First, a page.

As cybersecurity shifts to a strategic ongoing concern, there is a greater need to measure progress and make data-based decisions. In previous environments where security efforts focused on simply installing firewalls and antivirus software, the metric was correspondingly simple: zero security breaches. In an environment where security efforts are far more complex—inevitably driving a higher cost—there must be a better measurement of effort and investment.
Compared to 2018, there has been a sizable increase in the number of companies using metrics to drive their security function. Surprisingly, small companies seem to be taking the lead in this area, with 48% of small companies reporting a heavy use of metrics compared to 37% of large companies and 27% of mid-sized companies. While there may be some doubt around this number since small businesses have the least amount of security expertise, they are also the most likely to use a third party for managed security, which drives metrics around the service being provided if not the actual efficacy of the security activities.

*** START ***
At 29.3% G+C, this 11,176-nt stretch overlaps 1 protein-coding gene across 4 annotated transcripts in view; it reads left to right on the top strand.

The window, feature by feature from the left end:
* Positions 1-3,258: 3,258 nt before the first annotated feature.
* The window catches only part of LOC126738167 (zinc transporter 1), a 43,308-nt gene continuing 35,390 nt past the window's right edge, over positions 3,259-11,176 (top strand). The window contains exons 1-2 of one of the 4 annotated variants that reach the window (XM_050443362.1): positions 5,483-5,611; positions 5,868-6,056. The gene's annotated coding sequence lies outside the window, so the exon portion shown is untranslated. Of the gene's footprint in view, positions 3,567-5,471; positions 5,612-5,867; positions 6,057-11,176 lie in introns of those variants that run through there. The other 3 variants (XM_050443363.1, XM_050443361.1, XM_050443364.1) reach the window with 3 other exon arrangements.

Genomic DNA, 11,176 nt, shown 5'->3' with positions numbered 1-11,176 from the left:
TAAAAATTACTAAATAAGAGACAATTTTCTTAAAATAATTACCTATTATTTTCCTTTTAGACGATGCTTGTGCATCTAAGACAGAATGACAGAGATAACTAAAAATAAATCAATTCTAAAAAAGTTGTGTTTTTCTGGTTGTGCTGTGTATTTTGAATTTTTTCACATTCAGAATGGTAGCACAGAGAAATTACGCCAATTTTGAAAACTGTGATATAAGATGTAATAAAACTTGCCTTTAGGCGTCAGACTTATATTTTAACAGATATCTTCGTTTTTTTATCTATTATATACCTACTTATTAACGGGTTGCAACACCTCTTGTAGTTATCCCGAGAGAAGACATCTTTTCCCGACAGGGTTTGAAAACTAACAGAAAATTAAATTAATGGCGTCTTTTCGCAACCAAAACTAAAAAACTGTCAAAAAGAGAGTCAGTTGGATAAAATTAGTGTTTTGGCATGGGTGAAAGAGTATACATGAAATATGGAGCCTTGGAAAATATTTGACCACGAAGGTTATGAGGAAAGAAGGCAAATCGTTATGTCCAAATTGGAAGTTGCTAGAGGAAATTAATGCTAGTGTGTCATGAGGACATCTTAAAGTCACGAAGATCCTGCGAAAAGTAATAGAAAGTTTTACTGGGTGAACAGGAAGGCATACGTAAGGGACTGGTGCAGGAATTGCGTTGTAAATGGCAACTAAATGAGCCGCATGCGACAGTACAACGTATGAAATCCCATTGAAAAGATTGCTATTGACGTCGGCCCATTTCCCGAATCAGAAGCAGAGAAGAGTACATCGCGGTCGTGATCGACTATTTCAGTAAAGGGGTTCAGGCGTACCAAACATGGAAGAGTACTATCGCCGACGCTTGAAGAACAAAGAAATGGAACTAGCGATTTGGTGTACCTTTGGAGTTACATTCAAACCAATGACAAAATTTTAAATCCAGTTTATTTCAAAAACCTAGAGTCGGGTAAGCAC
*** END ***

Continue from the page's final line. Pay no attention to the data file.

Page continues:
There is an even more stark contrast when examining companies based on satisfaction with their current security posture. The majority of completely satisfied companies (64%) claim a heavy use of security metrics. In comparison, only 19% of moderately satisfied companies use metrics at the same rate, and companies who feel their security is merely adequate or unsatisfactory rank even lower at 16%.